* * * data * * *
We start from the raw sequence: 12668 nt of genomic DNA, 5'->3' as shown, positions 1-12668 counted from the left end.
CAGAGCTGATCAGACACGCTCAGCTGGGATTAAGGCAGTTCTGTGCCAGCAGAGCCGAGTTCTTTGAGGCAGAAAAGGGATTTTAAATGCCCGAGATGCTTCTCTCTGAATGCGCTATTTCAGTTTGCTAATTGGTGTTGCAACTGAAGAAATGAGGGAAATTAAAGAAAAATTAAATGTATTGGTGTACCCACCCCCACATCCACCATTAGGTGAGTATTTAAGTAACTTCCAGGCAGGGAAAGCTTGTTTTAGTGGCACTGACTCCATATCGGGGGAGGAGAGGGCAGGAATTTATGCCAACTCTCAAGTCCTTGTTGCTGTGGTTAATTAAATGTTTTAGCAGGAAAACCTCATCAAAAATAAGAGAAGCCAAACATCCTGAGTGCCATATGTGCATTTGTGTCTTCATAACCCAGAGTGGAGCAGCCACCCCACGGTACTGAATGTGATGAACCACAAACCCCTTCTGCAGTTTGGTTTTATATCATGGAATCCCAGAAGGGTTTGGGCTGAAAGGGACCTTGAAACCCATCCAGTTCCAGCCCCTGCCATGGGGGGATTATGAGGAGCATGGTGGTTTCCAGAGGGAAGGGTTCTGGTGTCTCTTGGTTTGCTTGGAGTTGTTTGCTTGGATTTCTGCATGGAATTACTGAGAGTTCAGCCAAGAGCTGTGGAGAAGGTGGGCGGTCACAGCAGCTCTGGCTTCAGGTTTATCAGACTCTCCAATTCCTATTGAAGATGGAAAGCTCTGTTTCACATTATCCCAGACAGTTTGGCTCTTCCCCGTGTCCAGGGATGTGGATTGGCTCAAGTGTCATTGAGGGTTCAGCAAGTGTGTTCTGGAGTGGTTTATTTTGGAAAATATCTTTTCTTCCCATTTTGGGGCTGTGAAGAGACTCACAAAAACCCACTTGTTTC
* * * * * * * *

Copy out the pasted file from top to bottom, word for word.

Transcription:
We start from the raw sequence: 12668 nt of genomic DNA, 5'->3' as shown, positions 1-12668 counted from the left end.
CAGAGCTGATCAGACACGCTCAGCTGGGATTAAGGCAGTTCTGTGCCAGCAGAGCCGAGTTCTTTGAGGCAGAAAAGGGATTTTAAATGCCCGAGATGCTTCTCTCTGAATGCGCTATTTCAGTTTGCTAATTGGTGTTGCAACTGAAGAAATGAGGGAAATTAAAGAAAAATTAAATGTATTGGTGTACCCACCCCCACATCCACCATTAGGTGAGTATTTAAGTAACTTCCAGGCAGGGAAAGCTTGTTTTAGTGGCACTGACTCCATATCGGGGGAGGAGAGGGCAGGAATTTATGCCAACTCTCAAGTCCTTGTTGCTGTGGTTAATTAAATGTTTTAGCAGGAAAACCTCATCAAAAATAAGAGAAGCCAAACATCCTGAGTGCCATATGTGCATTTGTGTCTTCATAACCCAGAGTGGAGCAGCCACCCCACGGTACTGAATGTGATGAACCACAAACCCCTTCTGCAGTTTGGTTTTATATCATGGAATCCCAGAAGGGTTTGGGCTGAAAGGGACCTTGAAACCCATCCAGTTCCAGCCCCTGCCATGGGGGGATTATGAGGAGCATGGTGGTTTCCAGAGGGAAGGGTTCTGGTGTCTCTTGGTTTGCTTGGAGTTGTTTGCTTGGATTTCTGCATGGAATTACTGAGAGTTCAGCCAAGAGCTGTGGAGAAGGTGGGCGGTCACAGCAGCTCTGGCTTCAGGTTTATCAGACTCTCCAATTCCTATTGAAGATGGAAAGCTCTGTTTCACATTATCCCAGACAGTTTGGCTCTTCCCCGTGTCCAGGGATGTGGATTGGCTCAAGTGTCATTGAGGGTTCAGCAAGTGTGTTCTGGAGTGGTTTATTTTGGAAAATATCTTTTCTTCCCATTTTGGGGCTGTGAAGAGACTCACAAAAACCCACTTGTTTC